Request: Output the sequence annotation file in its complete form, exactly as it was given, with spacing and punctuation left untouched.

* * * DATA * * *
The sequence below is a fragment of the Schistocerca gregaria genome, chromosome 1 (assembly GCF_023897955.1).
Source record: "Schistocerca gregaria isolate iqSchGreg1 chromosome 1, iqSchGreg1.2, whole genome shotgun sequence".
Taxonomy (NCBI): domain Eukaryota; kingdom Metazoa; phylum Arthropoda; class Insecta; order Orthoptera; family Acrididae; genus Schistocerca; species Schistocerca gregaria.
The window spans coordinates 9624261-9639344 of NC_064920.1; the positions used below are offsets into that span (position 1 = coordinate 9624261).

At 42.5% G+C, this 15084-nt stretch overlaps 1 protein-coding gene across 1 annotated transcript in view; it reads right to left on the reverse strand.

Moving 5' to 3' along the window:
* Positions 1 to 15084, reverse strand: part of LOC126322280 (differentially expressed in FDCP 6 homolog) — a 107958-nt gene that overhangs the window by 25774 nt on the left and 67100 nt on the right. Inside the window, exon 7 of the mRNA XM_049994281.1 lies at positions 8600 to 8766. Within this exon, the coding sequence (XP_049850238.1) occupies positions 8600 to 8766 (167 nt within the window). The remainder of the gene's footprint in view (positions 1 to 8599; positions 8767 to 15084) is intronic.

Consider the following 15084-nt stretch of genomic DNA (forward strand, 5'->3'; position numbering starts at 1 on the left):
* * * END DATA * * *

The sequence below is a fragment of the Schistocerca gregaria genome, chromosome 1 (assembly GCF_023897955.1).
Source record: "Schistocerca gregaria isolate iqSchGreg1 chromosome 1, iqSchGreg1.2, whole genome shotgun sequence".
Taxonomy (NCBI): domain Eukaryota; kingdom Metazoa; phylum Arthropoda; class Insecta; order Orthoptera; family Acrididae; genus Schistocerca; species Schistocerca gregaria.
The window spans coordinates 9624261-9639344 of NC_064920.1; the positions used below are offsets into that span (position 1 = coordinate 9624261).

At 42.5% G+C, this 15084-nt stretch overlaps 1 protein-coding gene across 1 annotated transcript in view; it reads right to left on the reverse strand.

Moving 5' to 3' along the window:
* Positions 1 to 15084, reverse strand: part of LOC126322280 (differentially expressed in FDCP 6 homolog) — a 107958-nt gene that overhangs the window by 25774 nt on the left and 67100 nt on the right. Inside the window, exon 7 of the mRNA XM_049994281.1 lies at positions 8600 to 8766. Within this exon, the coding sequence (XP_049850238.1) occupies positions 8600 to 8766 (167 nt within the window). The remainder of the gene's footprint in view (positions 1 to 8599; positions 8767 to 15084) is intronic.

Consider the following 15084-nt stretch of genomic DNA (forward strand, 5'->3'; position numbering starts at 1 on the left):